4. Sònia Muñoz & Stanley Sang-Wook Cho, 2003. "Social Impact of a Tax Reform," IMF Working Papers 03/232, International Monetary Fund.
  5. Ke-young Chu & Hamid Reza Davoodi & Sanjeev Gupta, 2000. "Income Distribution and Tax and Government Social Spending Policies in Developing Countries," IMF Working Papers 00/62, International Monetary Fund.
  6. Glenn P. Jenkins & Hatice Jenkins & Chun-Yan Kuo, 2006. "Is the Value Added Tax Naturally Progressive?," Working Papers 1059, Queen's University, Department of Economics.
  7. Barthold, Thomas A., 1993. "How Should We Measure Distribution?," National Tax Journal, National Tax Association, vol. 46(3), pages 291-99, September.
  8. Engel, Eduardo M. R. A. & Galetovic, Alexander & Raddatz, Claudio E., 1999. "Taxes and income distribution in Chile: some unpleasant redistributive arithmetic," Journal of Development Economics, Elsevier, vol. 59(1), pages 155-192, June.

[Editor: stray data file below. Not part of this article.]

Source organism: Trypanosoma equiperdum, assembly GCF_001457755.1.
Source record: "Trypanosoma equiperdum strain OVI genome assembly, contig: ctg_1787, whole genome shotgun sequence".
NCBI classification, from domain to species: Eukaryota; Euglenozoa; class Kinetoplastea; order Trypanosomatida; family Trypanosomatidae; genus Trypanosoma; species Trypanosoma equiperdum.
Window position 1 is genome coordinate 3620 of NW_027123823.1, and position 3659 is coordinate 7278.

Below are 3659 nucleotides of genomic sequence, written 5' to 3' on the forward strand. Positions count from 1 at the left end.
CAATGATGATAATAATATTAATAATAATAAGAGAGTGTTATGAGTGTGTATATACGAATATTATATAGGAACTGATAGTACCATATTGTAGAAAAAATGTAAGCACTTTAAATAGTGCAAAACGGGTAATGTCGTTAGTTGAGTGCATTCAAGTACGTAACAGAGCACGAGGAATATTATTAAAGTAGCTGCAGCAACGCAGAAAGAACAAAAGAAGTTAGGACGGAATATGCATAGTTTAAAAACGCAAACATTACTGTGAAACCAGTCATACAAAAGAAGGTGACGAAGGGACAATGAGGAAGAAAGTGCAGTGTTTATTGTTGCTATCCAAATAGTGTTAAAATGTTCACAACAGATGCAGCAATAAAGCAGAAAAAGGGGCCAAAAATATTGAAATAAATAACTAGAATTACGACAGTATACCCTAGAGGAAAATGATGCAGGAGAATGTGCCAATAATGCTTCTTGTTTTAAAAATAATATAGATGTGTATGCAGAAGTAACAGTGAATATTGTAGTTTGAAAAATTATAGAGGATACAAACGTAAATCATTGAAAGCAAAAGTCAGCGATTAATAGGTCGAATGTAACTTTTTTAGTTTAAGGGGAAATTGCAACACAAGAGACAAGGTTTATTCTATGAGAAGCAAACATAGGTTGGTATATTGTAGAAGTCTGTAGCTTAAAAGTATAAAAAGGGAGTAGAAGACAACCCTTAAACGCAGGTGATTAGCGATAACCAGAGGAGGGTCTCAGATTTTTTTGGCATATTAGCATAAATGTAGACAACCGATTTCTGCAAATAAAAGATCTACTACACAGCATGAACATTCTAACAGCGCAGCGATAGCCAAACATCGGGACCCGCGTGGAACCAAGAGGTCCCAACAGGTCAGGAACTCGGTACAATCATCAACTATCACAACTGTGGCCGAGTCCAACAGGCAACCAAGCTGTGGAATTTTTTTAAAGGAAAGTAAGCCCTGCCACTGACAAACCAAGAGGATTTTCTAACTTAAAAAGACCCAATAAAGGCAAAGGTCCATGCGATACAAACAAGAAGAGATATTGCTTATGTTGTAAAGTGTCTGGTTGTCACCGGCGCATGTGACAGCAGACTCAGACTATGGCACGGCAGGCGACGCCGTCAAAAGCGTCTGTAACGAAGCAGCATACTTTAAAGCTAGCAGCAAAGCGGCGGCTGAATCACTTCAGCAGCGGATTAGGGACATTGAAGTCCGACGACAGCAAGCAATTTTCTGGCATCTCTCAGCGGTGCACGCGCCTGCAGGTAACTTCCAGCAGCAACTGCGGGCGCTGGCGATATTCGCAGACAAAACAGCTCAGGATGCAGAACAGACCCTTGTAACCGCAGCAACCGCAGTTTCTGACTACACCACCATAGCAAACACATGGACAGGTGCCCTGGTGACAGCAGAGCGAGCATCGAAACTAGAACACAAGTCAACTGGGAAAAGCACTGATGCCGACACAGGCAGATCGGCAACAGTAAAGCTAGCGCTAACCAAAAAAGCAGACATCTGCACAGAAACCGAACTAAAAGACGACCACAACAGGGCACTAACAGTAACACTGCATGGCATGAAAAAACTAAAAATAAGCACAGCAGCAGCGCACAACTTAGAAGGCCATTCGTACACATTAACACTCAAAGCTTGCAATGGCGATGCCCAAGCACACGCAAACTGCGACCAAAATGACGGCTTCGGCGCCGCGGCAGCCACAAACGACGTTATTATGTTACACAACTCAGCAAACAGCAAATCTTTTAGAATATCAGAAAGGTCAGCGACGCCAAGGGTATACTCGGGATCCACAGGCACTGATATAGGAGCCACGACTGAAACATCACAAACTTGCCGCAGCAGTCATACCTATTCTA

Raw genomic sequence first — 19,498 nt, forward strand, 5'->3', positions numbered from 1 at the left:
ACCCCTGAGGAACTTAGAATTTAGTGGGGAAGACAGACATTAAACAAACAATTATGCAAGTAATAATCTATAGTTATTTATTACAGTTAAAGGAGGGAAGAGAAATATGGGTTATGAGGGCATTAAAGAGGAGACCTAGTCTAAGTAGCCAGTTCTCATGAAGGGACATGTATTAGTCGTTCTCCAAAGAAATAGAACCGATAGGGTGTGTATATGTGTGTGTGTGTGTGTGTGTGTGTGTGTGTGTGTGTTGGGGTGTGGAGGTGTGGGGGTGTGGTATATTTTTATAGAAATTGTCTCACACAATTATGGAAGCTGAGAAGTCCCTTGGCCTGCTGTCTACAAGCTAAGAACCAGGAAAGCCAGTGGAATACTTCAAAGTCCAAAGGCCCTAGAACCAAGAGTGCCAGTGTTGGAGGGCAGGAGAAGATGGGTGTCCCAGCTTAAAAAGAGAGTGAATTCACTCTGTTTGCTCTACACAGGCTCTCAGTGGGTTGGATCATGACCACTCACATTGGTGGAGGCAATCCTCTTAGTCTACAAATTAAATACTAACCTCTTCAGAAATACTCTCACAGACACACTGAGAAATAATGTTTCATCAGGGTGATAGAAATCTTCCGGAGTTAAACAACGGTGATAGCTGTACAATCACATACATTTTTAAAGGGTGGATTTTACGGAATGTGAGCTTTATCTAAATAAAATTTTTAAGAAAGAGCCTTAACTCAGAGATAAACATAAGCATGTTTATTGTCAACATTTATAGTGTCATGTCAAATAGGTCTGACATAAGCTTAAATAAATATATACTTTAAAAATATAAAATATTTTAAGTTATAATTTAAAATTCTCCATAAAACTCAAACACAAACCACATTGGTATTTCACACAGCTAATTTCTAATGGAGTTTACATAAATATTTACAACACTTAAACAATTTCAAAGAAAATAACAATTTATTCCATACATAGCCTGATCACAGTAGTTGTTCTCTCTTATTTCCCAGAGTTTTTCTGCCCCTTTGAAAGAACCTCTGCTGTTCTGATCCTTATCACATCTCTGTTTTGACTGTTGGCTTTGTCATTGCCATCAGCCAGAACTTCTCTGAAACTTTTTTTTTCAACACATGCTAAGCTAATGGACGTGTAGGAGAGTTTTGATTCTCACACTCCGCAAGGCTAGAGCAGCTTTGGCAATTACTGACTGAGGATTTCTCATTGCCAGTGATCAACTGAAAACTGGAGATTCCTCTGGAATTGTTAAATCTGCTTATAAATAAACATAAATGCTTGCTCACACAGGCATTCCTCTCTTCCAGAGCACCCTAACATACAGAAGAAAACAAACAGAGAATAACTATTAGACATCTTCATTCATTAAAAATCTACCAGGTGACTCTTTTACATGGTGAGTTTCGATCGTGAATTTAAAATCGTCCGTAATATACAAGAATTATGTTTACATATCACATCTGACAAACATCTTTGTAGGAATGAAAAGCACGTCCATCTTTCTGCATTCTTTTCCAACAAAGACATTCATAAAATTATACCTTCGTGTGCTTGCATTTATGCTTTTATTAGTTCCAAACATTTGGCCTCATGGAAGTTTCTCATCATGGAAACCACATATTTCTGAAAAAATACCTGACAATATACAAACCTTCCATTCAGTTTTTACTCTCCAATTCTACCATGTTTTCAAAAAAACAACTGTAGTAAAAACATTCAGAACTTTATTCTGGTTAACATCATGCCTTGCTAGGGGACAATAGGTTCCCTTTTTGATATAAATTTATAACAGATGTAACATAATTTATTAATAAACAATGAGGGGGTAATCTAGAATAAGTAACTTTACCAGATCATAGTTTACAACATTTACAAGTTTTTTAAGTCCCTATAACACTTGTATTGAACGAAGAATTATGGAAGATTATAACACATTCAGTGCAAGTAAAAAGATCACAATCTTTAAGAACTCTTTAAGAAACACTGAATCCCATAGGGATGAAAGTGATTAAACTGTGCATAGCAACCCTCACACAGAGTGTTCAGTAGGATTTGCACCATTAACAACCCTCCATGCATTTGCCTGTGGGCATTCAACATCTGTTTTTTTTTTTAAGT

9. repec:idb:brikps:14238 is not listed on IDEAS
Full references (including those not matched with items on IDEAS)

Citations

Citations are extracted by the CitEc Project, subscribe to its RSS feed for this item.
as in new window

Cited by:
  1. Giovanni Andrea Cornia & Juan Carlos Gómez-Sabaini & Bruno Martorano, 2012. "A New Fiscal Pact, Tax Policy Changes and Income Inequality," Working Papers - Economics wp2012_03.rdf, Universita' degli Studi di Firenze, Dipartimento di Scienze per l'Economia e l'Impresa.
  2. Guerra, Maria Lucia, 2012. "Implications of the recent macroeconomic policies on employment and labour market outcomes in Peru," ILO Working Papers 478309, International Labour Organization.
  3. Antonio David & Martin Petri, 2013. "Inclusive Growth and the Incidence of Fiscal Policy in Mauritius," IMF Working Papers 13/116, International Monetary Fund.